Paper Man is a movie about emptiness. Though it’s not really a good film, it’s not really a bad one either, and that might be the point.
Jeff Daniels plays Richard, the film’s main character who has a few problems. He is trying to write a novel after the complete failure of his last one, is seemingly incapable of interacting with other people and has an imaginary friend.
Richard calls his invented companion Captain Excellent (Ryan Reynolds). Reynolds does a nice job of embodying the cheesy superhero while simultaneously revealing his character to be more complex than the hero’s colorful costume and head of blindingly blonde hair would suggest.
This subtle complexity is absent in Daniels’ interpretation of Richard, who is present in almost every scene. Richard simply exists on the screen and is seemingly inactive. He stares at the blank page wedged into his typewriter but can’t find words.
Richard knows he can communicate nothing through an empty page, but Daniels seems to forget an actor conveys just as little through a blank performance.
At this point in Richard’s life, he is defined by his interactions with two women, his wife and a young girl he meets after moving into town. The girl, Abby (Emma Stone), seems real on screen, most likely because her character has the advantage of a more complex backstory than Daniels’.
Abby has a friend, Christopher, played with purposeful eeriness by Kieran Culkin, Christopher sulks around the edges of the frame and in the margins of the story, constantly admiring Abby in a way she cannot understand. Like Richard, Abby seems incapable of figuring out who she is.
The one character that is supposed to have a grip on her identity is Richard’s wife, Claire (Lisa Kudrow). She walks purposefully throughout the film, barely taking a moment to examine the absurdity of her marriage. In one scene, for instance, she plays a game of Operation with her husband. Claire, an accomplished surgeon, takes great pleasure in her success in the real world and the game. By failing to recognize Richard’s agony — even as he’s visibly tormented by the outcome of the board game — she simply compounds his distress.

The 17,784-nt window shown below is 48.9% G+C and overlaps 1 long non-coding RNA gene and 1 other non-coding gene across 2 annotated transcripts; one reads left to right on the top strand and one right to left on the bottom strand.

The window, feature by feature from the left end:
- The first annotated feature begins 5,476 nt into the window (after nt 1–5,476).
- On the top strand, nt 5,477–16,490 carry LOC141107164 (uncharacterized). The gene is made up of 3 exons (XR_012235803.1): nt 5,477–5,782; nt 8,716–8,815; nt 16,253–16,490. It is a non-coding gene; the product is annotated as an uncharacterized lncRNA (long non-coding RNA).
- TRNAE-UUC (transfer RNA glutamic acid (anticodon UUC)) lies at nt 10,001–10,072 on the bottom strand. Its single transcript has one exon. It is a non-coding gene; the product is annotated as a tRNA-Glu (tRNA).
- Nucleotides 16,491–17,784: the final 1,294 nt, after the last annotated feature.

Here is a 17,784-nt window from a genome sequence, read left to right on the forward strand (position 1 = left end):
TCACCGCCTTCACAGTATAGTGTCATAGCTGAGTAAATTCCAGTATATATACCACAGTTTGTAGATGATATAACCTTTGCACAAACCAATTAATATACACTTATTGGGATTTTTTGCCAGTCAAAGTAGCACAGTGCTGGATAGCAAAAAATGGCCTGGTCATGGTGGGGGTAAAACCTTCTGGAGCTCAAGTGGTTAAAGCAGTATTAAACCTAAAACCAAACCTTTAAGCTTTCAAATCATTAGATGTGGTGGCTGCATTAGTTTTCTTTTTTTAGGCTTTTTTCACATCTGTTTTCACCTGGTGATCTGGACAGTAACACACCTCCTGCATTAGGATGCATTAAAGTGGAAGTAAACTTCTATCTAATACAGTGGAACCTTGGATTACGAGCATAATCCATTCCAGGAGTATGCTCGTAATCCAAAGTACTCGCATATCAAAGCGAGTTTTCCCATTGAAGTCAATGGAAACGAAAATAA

Kudrow reveals her personal discomfort with her overly oblivious character, however, in one key scene in the film. When Claire discovers Richard sleeping with Abby — albeit innocently — after he threw a party for a bunch of high school students, she becomes furious. Claire demands to have a fight with Richard because that is what a real married couple would do in such a situation. (Abby is allowed to tiptoe out of this part of the movie.) The scene becomes painful as Kudrow’s hands waver — purposefully — at her side.
Kudrow is only playing a caricature of a career-obsessed wife and, at that moment, her performance loses all sense of authenticity. Daniels’ emptiness of emotion does little to help the floundering scene.
Their argument lacks intensity because it is obviously fabricated. The screen doesn’t contain representations of real people, only two actors struggling to figure out what to do with their hands, something Daniels’ character owns up to, point blank. These actors are carefully folded edges of an origami swan, but the scene — and the movie as a whole — looks more like a tired bear.
Nonetheless, if you go into the movie wanting it to be good, you’ll find yourself seeking out authenticity in the artifice. Strangely, the only moment when real human beings seem to be on the screen is during the very artificial and constructed marital dispute.
In that scene, Claire is with another married couple when she walks in on Richard and Abby. Played by Arabella Field and Chris Parnell, the couple appears genuinely uncomfortable during the argument. Even though the scene comes across as fake to the viewer, the couple’s reaction to it is real — they just want to get out of the room.
The other two don’t recognize the film’s artifice, so their reactions are genuine and they portray characters actually witnessing a marital dispute. But when viewers see something else, they might want to leave the room just as much.
You want to like this movie. But like the people in it, it’s empty — it’s made of paper. Only at the end does Richard touch the keys of his typewriter, making something tangible appear on the page.
But by then, it’s not enough.